Fundacity particularly likes startups with developed products that are making revenue and have a global outlook and he dreams of making the next Google or Uber. Ultimately, Grof hopes to create a virtuous cycle where Latin American companies make successful exits and that money is ploughed back into the next generation of startups, as happened in Israel in the 1990s.

“There are few angels here because the ecosystem is new but people are excited,” he says. “I watch this telenovela [TV drama series] and even on there, there’s a Steve Jobs-style character. But it’s definitely not awash with cash, so let’s create a structure.”

He says that he likes the life there and Brazil has not only a bigger business opportunity but also a better chance of keeping successful entrepreneurs than Chile.

“Brazilians are very welcoming to foreigners, it’s a rich cultural country and it’s easy to feel at home here. In meetings, people are very open. Chilean people are much more introverted, a bit more shy.”

There are challenges, of course.

“Sao Paulo is very international but the rest of Brazil isn’t like that and finding international talent is difficult. Things are still highly regulated especially in the finance sector and that’s difficult but sometimes people think it’s tougher than it really is. Travel is really expensive here and things might be slower than I’m used to in London but people bring a really open and friendly attitude to innovation.”

In the medium term, Grof wants to scale out across Latin America and then maybe turn to Asia.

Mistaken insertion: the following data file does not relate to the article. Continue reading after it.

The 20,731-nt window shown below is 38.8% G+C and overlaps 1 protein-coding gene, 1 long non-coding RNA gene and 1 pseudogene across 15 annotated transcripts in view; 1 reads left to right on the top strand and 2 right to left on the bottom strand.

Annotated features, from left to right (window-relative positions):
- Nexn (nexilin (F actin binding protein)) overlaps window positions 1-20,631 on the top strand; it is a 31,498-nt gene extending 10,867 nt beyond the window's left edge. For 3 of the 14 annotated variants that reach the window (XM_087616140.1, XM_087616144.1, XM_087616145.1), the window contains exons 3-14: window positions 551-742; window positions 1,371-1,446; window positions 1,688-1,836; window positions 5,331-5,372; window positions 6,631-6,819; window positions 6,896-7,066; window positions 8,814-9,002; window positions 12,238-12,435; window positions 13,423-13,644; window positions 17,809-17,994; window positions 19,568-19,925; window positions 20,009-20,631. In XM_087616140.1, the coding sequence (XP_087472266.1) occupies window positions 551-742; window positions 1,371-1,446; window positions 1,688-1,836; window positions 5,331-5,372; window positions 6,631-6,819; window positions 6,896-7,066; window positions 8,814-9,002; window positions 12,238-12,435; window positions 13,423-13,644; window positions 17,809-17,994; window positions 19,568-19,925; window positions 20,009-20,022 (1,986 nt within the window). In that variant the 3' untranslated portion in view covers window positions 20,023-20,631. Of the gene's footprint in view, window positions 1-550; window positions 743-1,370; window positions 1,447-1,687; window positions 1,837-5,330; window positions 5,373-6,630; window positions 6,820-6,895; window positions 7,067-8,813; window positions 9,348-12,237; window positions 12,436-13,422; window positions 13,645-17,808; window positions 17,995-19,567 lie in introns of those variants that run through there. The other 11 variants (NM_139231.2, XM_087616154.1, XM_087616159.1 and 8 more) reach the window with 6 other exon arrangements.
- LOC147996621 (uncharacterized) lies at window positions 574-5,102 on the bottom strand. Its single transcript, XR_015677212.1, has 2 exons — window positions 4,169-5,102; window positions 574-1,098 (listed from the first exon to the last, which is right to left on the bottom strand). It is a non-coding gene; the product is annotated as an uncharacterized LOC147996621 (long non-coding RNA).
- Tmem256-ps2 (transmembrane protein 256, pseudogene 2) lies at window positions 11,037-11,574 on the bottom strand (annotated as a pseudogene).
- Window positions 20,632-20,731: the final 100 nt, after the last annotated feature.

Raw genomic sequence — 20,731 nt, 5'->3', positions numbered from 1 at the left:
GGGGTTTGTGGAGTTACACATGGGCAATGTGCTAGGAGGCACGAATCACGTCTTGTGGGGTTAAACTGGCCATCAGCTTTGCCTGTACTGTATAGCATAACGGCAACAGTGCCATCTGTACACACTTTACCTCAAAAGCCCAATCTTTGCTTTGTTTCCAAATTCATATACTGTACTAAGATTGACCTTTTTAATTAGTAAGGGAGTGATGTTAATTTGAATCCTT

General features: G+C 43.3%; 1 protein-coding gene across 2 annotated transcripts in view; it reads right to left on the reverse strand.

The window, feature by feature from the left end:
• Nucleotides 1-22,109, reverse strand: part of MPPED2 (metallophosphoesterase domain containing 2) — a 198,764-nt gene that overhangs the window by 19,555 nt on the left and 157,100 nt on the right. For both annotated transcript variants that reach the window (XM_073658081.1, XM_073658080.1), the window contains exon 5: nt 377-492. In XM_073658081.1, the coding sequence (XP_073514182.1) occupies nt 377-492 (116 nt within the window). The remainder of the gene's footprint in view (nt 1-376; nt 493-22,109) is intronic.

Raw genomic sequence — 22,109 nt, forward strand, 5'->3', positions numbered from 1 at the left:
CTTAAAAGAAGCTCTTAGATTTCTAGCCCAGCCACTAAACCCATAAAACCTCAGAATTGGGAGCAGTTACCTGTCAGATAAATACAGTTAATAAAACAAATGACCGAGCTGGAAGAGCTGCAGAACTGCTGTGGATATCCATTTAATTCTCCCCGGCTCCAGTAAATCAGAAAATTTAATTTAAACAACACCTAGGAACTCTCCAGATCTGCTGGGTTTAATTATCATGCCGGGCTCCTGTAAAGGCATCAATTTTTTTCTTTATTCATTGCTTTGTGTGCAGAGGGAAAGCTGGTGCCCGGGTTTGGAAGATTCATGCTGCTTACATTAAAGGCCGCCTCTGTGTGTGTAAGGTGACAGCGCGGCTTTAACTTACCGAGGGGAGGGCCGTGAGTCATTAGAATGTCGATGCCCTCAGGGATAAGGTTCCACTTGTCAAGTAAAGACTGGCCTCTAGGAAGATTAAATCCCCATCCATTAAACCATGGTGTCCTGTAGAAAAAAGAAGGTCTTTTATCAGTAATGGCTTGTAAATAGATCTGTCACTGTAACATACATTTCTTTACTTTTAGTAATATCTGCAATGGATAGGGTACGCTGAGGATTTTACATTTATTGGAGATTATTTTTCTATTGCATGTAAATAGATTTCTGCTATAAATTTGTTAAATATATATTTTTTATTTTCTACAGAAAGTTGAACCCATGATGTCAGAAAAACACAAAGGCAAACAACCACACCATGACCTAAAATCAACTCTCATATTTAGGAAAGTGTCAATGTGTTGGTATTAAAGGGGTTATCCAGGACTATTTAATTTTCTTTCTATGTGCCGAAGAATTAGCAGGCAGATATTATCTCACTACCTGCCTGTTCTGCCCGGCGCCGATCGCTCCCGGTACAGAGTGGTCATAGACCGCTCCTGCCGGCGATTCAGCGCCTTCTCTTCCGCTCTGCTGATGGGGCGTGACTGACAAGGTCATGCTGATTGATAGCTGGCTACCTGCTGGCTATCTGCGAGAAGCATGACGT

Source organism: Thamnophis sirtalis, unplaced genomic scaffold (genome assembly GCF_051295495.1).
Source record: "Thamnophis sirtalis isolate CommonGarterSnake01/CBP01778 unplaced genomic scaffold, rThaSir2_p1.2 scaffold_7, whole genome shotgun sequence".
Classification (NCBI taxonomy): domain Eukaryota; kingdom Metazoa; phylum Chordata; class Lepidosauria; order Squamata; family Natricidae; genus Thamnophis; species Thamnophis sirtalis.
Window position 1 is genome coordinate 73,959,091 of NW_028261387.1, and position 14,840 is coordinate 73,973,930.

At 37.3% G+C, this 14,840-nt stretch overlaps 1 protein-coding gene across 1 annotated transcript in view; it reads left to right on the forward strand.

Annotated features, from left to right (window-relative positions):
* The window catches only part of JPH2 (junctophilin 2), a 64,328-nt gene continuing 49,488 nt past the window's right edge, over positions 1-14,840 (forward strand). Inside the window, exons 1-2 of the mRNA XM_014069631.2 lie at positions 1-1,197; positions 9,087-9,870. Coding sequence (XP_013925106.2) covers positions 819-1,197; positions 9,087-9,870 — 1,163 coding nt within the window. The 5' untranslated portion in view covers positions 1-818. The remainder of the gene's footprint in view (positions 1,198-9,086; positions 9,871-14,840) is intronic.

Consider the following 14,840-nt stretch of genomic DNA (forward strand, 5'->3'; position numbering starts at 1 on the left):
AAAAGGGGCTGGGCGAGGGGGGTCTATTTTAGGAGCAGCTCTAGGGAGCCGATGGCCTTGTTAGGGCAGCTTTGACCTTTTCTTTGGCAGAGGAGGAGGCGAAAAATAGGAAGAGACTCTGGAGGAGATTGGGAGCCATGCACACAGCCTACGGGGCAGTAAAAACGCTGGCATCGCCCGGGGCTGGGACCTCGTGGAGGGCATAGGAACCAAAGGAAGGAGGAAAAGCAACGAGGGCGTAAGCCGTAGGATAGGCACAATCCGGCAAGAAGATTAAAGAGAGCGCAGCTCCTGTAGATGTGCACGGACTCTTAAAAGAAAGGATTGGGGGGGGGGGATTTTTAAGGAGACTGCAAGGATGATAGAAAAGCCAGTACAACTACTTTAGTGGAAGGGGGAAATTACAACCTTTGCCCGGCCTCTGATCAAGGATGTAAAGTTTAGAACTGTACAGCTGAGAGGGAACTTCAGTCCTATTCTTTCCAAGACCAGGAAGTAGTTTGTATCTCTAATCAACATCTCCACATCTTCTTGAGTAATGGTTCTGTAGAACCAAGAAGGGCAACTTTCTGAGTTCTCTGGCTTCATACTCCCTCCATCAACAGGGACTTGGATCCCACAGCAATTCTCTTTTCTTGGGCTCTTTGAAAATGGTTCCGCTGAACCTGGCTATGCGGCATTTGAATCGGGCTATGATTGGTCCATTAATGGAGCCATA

“I’d like people to think ‘emerging market plus startup equals Fundacity’,” he says.

He could have gone to Silicon Valley or stayed in London and competed against all the City boys leaving the banks and financial services to launch their own startups, but Brazil is a huge market with a growing middle class with less competition.

“I can develop a huge network across a continent. I don’t think I could have made a dent in San Francisco but here we can make a real mark,” he says.

All over the tech world, people are leaving their comfort zones to seek their fortunes. A decade ago they might have been magnetically attracted to the west coast of the US and today cities like London and Berlin have a pull. But for young, ambitious people like Miklos Gof there are new valleys to conquer and fresh fields to explore.

 

Martin Veitch is Editorial Director at IDG Connect

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Martin Veitch

Martin Veitch is Editorial Consultant for IDG Connect

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Comments

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Robert Shame on August 16 2014